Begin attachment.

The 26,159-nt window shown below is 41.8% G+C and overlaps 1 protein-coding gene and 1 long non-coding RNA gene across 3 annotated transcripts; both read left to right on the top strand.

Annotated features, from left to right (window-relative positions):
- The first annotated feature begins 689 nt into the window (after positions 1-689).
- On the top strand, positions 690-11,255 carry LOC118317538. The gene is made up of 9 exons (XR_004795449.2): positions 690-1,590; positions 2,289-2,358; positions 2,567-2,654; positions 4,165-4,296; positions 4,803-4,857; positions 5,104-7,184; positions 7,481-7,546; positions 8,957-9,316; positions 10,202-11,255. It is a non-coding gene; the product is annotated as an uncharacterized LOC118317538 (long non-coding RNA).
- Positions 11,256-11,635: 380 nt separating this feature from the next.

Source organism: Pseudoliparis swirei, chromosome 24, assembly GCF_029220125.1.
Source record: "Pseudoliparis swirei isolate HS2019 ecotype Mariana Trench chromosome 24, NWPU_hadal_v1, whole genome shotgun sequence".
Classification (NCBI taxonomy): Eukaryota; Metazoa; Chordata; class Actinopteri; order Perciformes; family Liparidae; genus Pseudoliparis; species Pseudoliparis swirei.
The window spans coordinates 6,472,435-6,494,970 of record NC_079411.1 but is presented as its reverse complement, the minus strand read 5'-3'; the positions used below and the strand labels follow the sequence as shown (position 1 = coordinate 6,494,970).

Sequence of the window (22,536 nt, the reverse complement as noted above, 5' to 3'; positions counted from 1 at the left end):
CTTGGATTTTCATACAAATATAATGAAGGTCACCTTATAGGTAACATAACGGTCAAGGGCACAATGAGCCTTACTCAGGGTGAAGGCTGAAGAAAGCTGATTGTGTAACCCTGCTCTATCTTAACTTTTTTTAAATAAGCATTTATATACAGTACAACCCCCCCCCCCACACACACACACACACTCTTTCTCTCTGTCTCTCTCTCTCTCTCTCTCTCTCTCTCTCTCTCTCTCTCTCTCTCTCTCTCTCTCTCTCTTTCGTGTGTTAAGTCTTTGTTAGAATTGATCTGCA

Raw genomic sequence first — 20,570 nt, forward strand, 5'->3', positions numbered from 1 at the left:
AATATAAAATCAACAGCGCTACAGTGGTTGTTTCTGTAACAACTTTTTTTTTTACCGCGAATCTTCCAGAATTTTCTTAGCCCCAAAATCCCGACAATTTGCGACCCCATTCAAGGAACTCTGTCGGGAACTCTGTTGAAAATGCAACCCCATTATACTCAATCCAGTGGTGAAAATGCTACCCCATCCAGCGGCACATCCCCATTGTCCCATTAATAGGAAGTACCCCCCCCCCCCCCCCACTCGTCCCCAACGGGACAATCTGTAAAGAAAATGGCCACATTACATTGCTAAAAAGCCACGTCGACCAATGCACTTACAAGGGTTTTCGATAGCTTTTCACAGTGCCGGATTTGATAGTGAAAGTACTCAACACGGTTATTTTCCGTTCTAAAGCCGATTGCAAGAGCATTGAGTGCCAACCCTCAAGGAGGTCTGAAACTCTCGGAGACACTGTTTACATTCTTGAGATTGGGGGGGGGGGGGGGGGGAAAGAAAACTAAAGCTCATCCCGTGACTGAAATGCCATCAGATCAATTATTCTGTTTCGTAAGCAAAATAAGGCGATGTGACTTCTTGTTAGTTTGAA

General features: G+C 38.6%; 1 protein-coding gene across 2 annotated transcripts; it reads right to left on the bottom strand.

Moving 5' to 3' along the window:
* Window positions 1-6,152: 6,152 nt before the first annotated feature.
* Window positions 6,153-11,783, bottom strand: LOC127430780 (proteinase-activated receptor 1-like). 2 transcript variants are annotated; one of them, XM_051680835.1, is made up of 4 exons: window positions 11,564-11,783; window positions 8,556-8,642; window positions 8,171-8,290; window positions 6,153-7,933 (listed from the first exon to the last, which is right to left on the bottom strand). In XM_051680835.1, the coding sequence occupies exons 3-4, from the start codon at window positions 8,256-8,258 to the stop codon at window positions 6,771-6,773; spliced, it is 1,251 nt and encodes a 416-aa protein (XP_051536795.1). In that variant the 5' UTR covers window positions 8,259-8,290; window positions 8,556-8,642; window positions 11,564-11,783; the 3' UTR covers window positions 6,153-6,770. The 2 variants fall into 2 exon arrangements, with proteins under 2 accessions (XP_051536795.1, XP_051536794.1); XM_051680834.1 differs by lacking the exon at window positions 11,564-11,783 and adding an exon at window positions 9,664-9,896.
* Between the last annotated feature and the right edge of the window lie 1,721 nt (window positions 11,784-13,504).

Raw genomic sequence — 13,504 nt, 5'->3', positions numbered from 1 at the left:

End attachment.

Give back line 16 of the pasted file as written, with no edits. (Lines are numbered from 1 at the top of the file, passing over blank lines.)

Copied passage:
* Window positions 1-6,152: 6,152 nt before the first annotated feature.